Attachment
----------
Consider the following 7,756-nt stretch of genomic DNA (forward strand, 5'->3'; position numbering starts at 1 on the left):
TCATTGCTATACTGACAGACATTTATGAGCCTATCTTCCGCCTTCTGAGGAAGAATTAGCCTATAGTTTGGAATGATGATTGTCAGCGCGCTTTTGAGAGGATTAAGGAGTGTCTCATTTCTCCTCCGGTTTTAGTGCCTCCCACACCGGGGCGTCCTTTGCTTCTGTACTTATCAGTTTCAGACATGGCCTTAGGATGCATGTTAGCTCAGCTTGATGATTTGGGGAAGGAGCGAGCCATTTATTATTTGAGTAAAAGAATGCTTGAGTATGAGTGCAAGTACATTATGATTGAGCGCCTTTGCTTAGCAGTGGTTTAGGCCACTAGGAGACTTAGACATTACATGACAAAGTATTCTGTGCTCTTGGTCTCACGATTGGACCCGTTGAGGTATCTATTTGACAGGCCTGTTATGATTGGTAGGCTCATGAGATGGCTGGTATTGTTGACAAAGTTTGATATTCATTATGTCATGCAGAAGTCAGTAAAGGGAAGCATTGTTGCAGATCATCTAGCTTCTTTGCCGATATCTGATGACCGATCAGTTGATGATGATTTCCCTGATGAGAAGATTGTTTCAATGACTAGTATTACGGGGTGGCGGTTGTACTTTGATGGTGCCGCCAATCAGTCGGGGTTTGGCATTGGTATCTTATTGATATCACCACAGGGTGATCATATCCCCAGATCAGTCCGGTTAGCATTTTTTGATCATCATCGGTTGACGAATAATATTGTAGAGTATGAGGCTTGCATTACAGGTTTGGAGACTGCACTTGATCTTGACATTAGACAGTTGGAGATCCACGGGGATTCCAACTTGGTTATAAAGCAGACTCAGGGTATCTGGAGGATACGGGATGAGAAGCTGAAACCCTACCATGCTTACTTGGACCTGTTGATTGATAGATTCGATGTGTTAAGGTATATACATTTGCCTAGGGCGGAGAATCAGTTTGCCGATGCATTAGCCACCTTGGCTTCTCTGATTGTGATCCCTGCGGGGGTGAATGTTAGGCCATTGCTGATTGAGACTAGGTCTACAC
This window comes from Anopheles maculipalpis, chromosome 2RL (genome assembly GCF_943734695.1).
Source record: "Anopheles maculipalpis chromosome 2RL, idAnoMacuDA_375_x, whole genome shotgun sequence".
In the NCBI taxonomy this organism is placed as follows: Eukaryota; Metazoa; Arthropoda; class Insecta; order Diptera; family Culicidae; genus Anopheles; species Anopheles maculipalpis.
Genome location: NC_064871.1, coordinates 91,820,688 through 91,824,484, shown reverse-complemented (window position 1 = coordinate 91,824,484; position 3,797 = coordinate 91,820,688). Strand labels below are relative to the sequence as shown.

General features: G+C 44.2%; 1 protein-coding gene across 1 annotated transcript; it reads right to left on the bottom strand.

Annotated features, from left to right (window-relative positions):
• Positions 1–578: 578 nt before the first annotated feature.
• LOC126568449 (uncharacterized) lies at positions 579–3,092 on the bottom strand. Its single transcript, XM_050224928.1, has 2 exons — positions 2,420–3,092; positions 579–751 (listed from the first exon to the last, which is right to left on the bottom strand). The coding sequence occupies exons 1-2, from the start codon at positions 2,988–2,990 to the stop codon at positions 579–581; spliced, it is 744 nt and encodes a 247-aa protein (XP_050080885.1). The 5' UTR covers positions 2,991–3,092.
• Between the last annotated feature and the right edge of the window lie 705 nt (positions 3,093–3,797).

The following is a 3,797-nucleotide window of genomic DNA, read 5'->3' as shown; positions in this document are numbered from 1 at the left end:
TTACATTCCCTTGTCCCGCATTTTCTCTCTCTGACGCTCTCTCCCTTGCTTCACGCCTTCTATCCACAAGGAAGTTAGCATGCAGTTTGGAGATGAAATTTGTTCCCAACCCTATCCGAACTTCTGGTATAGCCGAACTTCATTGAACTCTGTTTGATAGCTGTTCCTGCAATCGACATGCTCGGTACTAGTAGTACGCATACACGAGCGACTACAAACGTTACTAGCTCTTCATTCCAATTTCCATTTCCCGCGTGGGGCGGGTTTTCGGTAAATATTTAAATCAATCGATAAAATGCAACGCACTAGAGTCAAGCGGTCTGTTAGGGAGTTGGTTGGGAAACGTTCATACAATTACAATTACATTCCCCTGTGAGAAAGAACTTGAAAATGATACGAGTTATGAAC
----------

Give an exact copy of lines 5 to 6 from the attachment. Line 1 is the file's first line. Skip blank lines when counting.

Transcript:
In the NCBI taxonomy this organism is placed as follows: Eukaryota; Metazoa; Arthropoda; class Insecta; order Diptera; family Culicidae; genus Anopheles; species Anopheles maculipalpis.
Genome location: NC_064871.1, coordinates 91,820,688 through 91,824,484, shown reverse-complemented (window position 1 = coordinate 91,824,484; position 3,797 = coordinate 91,820,688). Strand labels below are relative to the sequence as shown.